Last week, the United Nations (UN) Secretary-General, Ban Ki-moon announced an independent panel will be set up to investigate the cholera epidemic which has afflicted more than 91,000 people and killed over 2,500 in Haiti. Scientists recently confirmed the strain was similar to one found in Bangladesh, though there is no evidence the disease was carried to Haiti by the Nepalese UN peacekeepers blamed by many locals. However, Mr Moon admitted there are “fair questions and legitimate concerns that demand the best answer that science can provide”.
Further tests on the cholera strain in Haiti have identified how deadly and aggressive this strain of the disease is compared to other outbreaks in Latin America. The Haiti strain has three genetic mutations which make it more deadly. Two of the three mutations allow the bacteria to make a ‘classical’ variant of the cholera toxin causing effects of the disease to be more severe. The third mutation gives it the ability to replace all other strains, both in South Asia and South America. Scientists are also worried the bacteria could form new hybrids which have unpredictable properties and are supporting the call for a roll-out of cholera vaccine to Haiti before this virulent strain goes “beyond [its] shores”.
When the cholera epidemic first started in October, experts believed it might be contained without the use of vaccinations, which are difficult and expensive to distribute. Now, that thinking has been reversed. The Pan American Health Organisation (PAHO) has recommended vaccinations should begin in Haiti as an additional tool to controlling the disease. A stockpile of more than 1 million doses of cholera vaccine has been identified, though these doses have yet to be approved for purchase by the World Health Organisation. But that could happen in the first or second quarter next year and PAHO hopes vaccinations in Haiti could start by March or April.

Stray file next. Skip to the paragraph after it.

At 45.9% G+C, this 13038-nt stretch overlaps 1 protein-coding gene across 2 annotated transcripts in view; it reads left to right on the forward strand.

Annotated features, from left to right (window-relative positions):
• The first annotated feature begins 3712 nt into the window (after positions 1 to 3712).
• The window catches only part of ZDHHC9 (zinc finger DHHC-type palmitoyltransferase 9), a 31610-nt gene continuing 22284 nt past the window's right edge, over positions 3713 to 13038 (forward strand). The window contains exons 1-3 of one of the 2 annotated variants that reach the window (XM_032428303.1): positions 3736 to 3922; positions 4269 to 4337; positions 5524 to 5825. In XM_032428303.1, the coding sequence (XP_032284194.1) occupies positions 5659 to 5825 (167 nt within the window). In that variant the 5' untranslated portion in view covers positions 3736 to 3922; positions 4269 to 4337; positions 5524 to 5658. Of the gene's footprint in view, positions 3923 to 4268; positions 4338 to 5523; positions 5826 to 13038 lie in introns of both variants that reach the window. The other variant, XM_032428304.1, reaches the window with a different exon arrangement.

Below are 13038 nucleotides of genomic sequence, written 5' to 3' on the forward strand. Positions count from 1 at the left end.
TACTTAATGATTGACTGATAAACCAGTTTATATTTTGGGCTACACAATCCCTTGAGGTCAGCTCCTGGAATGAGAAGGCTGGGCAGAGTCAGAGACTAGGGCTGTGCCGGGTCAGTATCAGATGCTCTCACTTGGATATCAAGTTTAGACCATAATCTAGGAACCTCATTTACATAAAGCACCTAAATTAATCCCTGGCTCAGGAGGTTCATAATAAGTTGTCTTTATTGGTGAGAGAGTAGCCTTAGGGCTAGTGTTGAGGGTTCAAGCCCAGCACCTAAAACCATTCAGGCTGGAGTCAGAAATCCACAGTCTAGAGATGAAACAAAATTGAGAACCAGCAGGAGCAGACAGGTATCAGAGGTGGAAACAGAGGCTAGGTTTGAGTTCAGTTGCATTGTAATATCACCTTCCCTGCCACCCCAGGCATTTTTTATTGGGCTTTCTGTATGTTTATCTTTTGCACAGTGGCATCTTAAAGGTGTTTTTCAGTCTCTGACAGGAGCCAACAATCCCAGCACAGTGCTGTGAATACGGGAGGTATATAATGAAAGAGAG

In the meantime, aid agencies throughout Haiti continue their ongoing efforts to treat cholera victims with rehydration fluids and to promote awareness on disease prevention with thorough hand-washing and sanitation measures. Efforts to distribute medical supplies and treat patients have been greatly eased since violent street protests have died down following the disputed first vote in Haiti’s election. Currently, the electoral authorities are still looking into the results of the vote, but have refused to give a timeframe when the verification process will be complete. Following the violent protests, one US Senator called for aid to be suspended to Haiti until a “fair and democratic outcome to the elections” had been achieved. However, while US Secretary of State Hillary Clinton urged Haiti’s politicians to heed the Senators remarks, no action has yet been taken by the US to halt its aid. Bill Clinton, former President and the Secretary’s husband, is currently a UN special envoy to Haiti. In response to the Senator’s call, Mr Clinton agreed that “legitimate questions” had been raised about the voting, but “it would be a mistake to stop the reconstruction”. However, Mr Clinton also warned that Haiti needed to “get off the humanitarian train onto the self-support train”. But this will only happen if peace and stability are brought to this troubled island, which desperately needs a secure environment where education and investment can thrive. Only then will Haiti’s people be afforded the opportunities to help themselves build a better future.